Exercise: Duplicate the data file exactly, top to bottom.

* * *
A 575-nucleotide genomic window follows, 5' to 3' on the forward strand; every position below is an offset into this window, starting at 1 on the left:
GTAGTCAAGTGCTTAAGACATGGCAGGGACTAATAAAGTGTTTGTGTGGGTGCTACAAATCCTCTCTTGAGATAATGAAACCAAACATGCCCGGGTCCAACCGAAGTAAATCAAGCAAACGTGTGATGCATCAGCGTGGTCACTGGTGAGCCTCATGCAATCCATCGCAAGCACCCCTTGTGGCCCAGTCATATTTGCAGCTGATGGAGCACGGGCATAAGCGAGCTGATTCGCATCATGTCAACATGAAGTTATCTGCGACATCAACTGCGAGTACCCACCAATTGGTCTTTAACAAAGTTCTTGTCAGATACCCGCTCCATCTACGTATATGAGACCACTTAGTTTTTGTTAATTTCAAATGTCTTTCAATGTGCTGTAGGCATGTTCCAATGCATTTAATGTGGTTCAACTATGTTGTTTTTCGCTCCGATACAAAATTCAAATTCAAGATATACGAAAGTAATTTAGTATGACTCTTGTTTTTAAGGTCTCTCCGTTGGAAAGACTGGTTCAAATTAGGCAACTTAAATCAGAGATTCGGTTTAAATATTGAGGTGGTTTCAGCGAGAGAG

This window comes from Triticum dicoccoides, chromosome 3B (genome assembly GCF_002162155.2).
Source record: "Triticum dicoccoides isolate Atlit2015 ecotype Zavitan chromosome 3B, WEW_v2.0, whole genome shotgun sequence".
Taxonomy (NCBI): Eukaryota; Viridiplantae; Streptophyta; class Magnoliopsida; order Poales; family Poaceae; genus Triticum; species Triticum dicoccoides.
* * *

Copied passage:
A 575-nucleotide genomic window follows, 5' to 3' on the forward strand; every position below is an offset into this window, starting at 1 on the left:
GTAGTCAAGTGCTTAAGACATGGCAGGGACTAATAAAGTGTTTGTGTGGGTGCTACAAATCCTCTCTTGAGATAATGAAACCAAACATGCCCGGGTCCAACCGAAGTAAATCAAGCAAACGTGTGATGCATCAGCGTGGTCACTGGTGAGCCTCATGCAATCCATCGCAAGCACCCCTTGTGGCCCAGTCATATTTGCAGCTGATGGAGCACGGGCATAAGCGAGCTGATTCGCATCATGTCAACATGAAGTTATCTGCGACATCAACTGCGAGTACCCACCAATTGGTCTTTAACAAAGTTCTTGTCAGATACCCGCTCCATCTACGTATATGAGACCACTTAGTTTTTGTTAATTTCAAATGTCTTTCAATGTGCTGTAGGCATGTTCCAATGCATTTAATGTGGTTCAACTATGTTGTTTTTCGCTCCGATACAAAATTCAAATTCAAGATATACGAAAGTAATTTAGTATGACTCTTGTTTTTAAGGTCTCTCCGTTGGAAAGACTGGTTCAAATTAGGCAACTTAAATCAGAGATTCGGTTTAAATATTGAGGTGGTTTCAGCGAGAGAG

This window comes from Triticum dicoccoides, chromosome 3B (genome assembly GCF_002162155.2).
Source record: "Triticum dicoccoides isolate Atlit2015 ecotype Zavitan chromosome 3B, WEW_v2.0, whole genome shotgun sequence".
Taxonomy (NCBI): Eukaryota; Viridiplantae; Streptophyta; class Magnoliopsida; order Poales; family Poaceae; genus Triticum; species Triticum dicoccoides.